One of my closest friends is Myki Bajaj, a 30-year-old film and television producer in Los Angeles. We see each other every week, and we usually speak several times. Our conversation goes from the mundane – sports and culture and the like – to more serious topics, such as family and being brown in America. We travel together and often talk about projects on which to collaborate.
What makes our friendship unusual – or completely normal by 2021 standards – is that I’ve met Mikki in person One Time. It was at a chance work meeting on the West Coast last year, weeks before the coronovirus epidemic caught up.
Our friendship blossoms through a medium I never expected: online poker served with a side of Zoom.
I will not miss the epidemic, with the suffering and isolation caused by this planet. And I am one of the lucky ones. Knock on wood: I am healthy and have been employed for the last year.
But, whenever that happens, I will miss one thing about quarantine life. I have developed real relationships with people through poker, which, ironically, is a game built naturally on mistrust.
Shortly after the United States’ lockdown last March, Mickey invited me to play a poker game with his college friends in the middle of our first catch-up conversation. He is an avid sportsman. Prior to last year, he would host a low-stakes game on Friday in his backyard to de-stress everyone from his workspace. I am the opposite of Avidya. Sporadic? Current? Oh really, the words I’m looking for are No good.
In the epidemic version of the game, each player – and there were up to 14 of us – would download an online poker app and then get on a group video call to act like we played and we were in the backyard. Myki’s friends were scattered across the country. New York. Los Angeles. Washington Atlanta Seattle One even tuned in at a ridiculous time from London. But this game brought all of us to the same place at the same time.
Our amateur salon, which could remain open for more than four hours at a time, became a regular meeting place, weekly and sometimes several times a week. I looked forward to it. And when I didn’t realize that it was happening, I became close with this group of strangers. In the absence of happy hours and normal workplace socialization, they became a relief from the monotony and solitude that had suddenly become our collective normal.
Zoom discussions, shouting bluffs and lucky flush draws, will emphasize topics ranging from politics to literature to dating and many more. I invited some of my friends to join it, and all of a sudden, my previous acquaintances were meeting my new people, making connections upon connections. Sometimes, calls were silenced as cards were dealt. Not because we were trying to hide our hands or focus on our pocket pairs, but because the group had become comfortable with nothing: the correct identification of healthy relationships.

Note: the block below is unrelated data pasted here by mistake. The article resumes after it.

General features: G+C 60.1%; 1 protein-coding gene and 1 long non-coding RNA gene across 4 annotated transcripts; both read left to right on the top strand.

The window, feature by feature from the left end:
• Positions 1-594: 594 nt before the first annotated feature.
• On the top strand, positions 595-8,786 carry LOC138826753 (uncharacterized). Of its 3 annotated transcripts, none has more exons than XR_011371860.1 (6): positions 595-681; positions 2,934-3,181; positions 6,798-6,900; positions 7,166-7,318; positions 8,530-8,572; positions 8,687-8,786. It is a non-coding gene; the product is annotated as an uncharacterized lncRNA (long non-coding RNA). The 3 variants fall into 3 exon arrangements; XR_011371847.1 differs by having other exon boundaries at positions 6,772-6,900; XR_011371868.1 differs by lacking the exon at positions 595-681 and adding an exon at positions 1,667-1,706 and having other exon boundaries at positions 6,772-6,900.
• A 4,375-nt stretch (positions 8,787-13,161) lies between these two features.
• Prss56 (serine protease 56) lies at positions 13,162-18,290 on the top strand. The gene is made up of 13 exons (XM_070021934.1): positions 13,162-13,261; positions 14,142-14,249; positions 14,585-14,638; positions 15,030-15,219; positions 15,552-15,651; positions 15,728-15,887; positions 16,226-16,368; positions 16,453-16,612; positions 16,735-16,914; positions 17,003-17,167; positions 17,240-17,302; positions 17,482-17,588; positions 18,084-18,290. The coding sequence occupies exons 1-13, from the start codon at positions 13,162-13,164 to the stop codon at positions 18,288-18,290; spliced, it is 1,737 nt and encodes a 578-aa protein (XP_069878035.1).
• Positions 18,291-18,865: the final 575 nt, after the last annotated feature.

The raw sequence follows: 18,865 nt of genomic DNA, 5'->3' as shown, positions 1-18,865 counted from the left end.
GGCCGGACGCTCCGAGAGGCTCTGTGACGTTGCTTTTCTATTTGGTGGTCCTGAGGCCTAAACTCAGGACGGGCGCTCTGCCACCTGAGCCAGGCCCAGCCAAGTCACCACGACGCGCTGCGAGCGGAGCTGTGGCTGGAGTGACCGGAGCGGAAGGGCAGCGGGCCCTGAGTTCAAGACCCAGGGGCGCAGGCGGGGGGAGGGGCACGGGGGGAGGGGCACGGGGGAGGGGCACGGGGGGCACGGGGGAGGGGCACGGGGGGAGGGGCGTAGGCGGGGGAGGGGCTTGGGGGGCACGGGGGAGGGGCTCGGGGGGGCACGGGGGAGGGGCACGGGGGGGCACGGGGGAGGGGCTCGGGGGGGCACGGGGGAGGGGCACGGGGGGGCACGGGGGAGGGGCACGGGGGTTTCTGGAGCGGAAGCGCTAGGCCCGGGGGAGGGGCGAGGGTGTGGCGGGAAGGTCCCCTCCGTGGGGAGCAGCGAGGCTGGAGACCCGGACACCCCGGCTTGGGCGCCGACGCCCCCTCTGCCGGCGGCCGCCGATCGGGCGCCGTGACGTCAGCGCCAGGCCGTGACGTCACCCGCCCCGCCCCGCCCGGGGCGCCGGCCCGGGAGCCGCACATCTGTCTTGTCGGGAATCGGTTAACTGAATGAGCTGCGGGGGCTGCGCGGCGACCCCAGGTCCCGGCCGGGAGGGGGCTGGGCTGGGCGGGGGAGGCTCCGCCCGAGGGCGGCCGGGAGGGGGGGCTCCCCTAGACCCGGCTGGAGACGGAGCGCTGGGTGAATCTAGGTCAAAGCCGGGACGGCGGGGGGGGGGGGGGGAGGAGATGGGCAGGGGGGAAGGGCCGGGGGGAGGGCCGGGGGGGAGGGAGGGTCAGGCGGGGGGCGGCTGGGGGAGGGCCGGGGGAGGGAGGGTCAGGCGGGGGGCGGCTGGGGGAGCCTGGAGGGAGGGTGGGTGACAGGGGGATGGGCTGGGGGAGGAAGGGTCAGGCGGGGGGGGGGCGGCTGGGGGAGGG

Soon, I realized that we were not the only ones who sought out this hybrid zoom-poker virtual outlet for comfort. A friend at work invited me to join his weekly poker game which he and his friends started with a similar setup. And suddenly, I became friends with another group of people I might never have met. And then I had a one-on-one game with friend Alex, another person with whom online poker raised the wheels for friendship.
Relationships formed more quickly than poker. In a group, we celebrated a birthday. In another, we exchanged holiday gifts. Aaron, whom I have never met, sent me a Homemade Beer Brewing Kit. I sent Mitch a bottle of champagne. One of the poker players has come in handy professionally: Ben, a die hard fan of the Philadelphia 76ers, helped me with many articles written about the NBA team.
Is an example of people turning Gambling games in an epidemic. In 1918, as the country had Spanish flu, law enforcement would break down Underground Gambling Salon Conduct in a one-man assembly despite restrictions.
You might be wondering why I stay in the past tense about these games. If people start going out again, can’t they continue? It is not that the zoom is going to disappear like the sun at night. And it is true. In theory, games can continue. I think they will sometimes, due to indifference.
But it is heating up outside and more and more people are being vaccinated. People haven’t seen their friends and family in person in months. Why would you spend a Saturday night staring at a computer when you can be outside and for the first time in more than a year?
We are already playing less than we used to. My heart does that the low poker indicates that the country is seeing a light at the end of the tunnel. But seeing that meaningful connections are more difficult to find when you leave your 20s, I can’t help but feel a sense of loss.
And then I am reminded of something Myki once told me.
“It’s never about the card.”